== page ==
The SportsCrew | Fantasy Baseball Struggling Studs: What To Do?
Fantasy Baseball 2018: Struggling Hitters That Make You Want To Pull Your Hair Out
MLB, Fantasy Baseball, Baseball Stars
17672
post-template-default,single,single-post,postid-17672,single-format-standard,ajax_fade,page_not_loaded,,qode-theme-ver-9.5,wpb-js-composer js-comp-ver-4.12,vc_responsive
 

Struggling Studs–What Actions to Take?

Struggling Studs–What Actions to Take?

Picking an early round hitter in Fantasy Baseball is tough challenge at times, it won’t usually win you the league, but it surely can cause you to lose the league if you get little production from that premium draft pick. Follow me on Twitter @bieryplox33 if you have any questions surrounding our great fantasy baseball game!

There’s an old adage surrounding the importance of one’s Fantasy Baseball picks: it states that the first round is the most important, and the 2nd is the second most important, and the importance of each pick relative to the other picks is like a slinky. The most important pick is first, like how the slinky has the most distance from ring 1 to ring 2, and so on and so forth until the rings are bunched up. Once I get to round 10 or so, I start taking more ‘shots’.

Personally, I try to avoid ‘risky’ profiles, FWIW, until round 10.  It’s not a perfect system, but I try to be risk averse (I avoided Rhys Hoskins due to the puny sample size), as messing up the early picks can be extremely detrimental to one’s chances of winning. When you have a player under-deliver that you selected early in the draft, that truly can wreck your season, even if you had success late.

These 4 guys listed below have been exactly that; early round flops thus far. I will be advising what the correct move is to do with each of them.

Joey Votto:

This guy is a walking legend, but is nearing his 35th birthday, and can’t realistically improve upon his near NL MVP campaign he had in 2017 where he posted an absurd .320/.454./.578 slash line to go along with nearly a career high in bombs (36 homers.)  The perpetual on base machine is continuing to produce the walks and a plus average, but the power has escaped the introspective Canuck. His slugging percentage is down to a puny (for his standards) .442, that numbers typically represents his OBP, not his slugging percentage.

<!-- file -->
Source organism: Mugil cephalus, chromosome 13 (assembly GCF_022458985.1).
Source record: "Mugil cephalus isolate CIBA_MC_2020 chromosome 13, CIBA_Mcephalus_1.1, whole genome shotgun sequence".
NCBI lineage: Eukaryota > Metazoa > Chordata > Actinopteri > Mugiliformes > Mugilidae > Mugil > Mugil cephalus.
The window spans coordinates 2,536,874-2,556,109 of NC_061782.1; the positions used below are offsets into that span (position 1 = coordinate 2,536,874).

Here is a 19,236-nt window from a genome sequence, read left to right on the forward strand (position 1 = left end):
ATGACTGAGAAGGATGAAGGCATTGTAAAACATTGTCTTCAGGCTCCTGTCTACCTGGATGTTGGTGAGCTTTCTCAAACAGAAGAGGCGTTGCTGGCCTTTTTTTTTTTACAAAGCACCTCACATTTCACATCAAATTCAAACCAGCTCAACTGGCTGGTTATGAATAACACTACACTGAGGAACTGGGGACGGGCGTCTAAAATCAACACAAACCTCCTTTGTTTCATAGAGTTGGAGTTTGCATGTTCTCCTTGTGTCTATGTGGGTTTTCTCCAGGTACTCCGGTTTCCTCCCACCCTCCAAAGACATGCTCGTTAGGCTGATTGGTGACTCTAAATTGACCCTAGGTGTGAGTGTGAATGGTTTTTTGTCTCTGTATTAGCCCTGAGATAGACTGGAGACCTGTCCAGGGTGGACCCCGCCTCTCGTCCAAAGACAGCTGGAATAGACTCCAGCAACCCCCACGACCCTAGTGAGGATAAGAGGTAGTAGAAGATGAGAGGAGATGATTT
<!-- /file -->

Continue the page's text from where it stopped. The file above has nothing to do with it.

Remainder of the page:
Votto isn’t putting the ball on the ground more, having any less hard contact than normal, or hitting into any infield fly balls. He’s hitting the crap out of the ball, and the results aren’t the same. Votto is that guy you pick early on to ensure his production, as he’s as consistent as Death, Taxes and San Antonio Spurs’ success. Buy him either at a slight discount, or at face value, especially in this bad batting average landscape.

Jonathan Schoop:

Impossible to tell, but Schoop’s abysmal K and BB rates are very descriptive of his nightmarish 2018 season. The reluctant walker is posting an atrocious slash line of .229/.246/.347. Frankly put, he is unplayable currently. Schoop isn’t hitting the ball hard at all, he’s currently at a career low of 22%, while his soft contact rate is at a career worst rate of 26%. The O’s lineup is a total dumpster fire, 2nd worst in runs scored to only the lowly Marlins. Sell off while you can, and avoid at all costs!

 

Rafael Devers:

Dynasty darling Devers hasn’t delivered in 2018, struggling with a meek 79 wRC+ and an increased K rate. He hasn’t been seeing much of a change in his pitch mix. I’d expect Devers to pick up and rake in a loaded Red Sox order. Projection systems have Devers finishing out ’18 with about 23-25 homers and a .265 batting average. That seems a bit conservative, but it shows he seems to at least have a nice floor. Combined with his high ceiling, I’d go snatch this guy. Buy now!

 

Josh Donaldson:

2015 wasn’t that long ago, and somewhat similar results could come from The Artist Formerly Known as Hoskuld from the History channel’s Vikings. If he’s healthy. That’s the biggest issue the 32 year old faces, as he’s currently battling a calf injury, in addition to Father Time. This season, in a very short sample, his underlying numbers remain Donaldson-esque other than his reduced contact rate. That’s not shocking since he’s been playing hurt. Granted he is at a slightly advanced age, I’d bet on Donaldson improving his health, as his performance of late is elite. Since his MVP 2015 season his wRC+’s (league average is 100) have been very healthy: 154, 155, 149 (2015-2017), so the discussion of his demise is greatly exaggerated. The Blue Jays offense has been shockingly productive even without JD, 11th in the bigs. Considering his supreme track record, and solid supporting cast, I’d go see if you could pry Donaldson away for a 6th or 7th round caliber talent.

Go and reach out to these guys’ owners, there’s a strong possibility that they could be had a for discount great enough to make it worth your while. Let me know if you have any questions via twitter @bieryplox33 !

No Comments

Post A Comment

Let us help you win your fantasy league this season!

Join our mailing list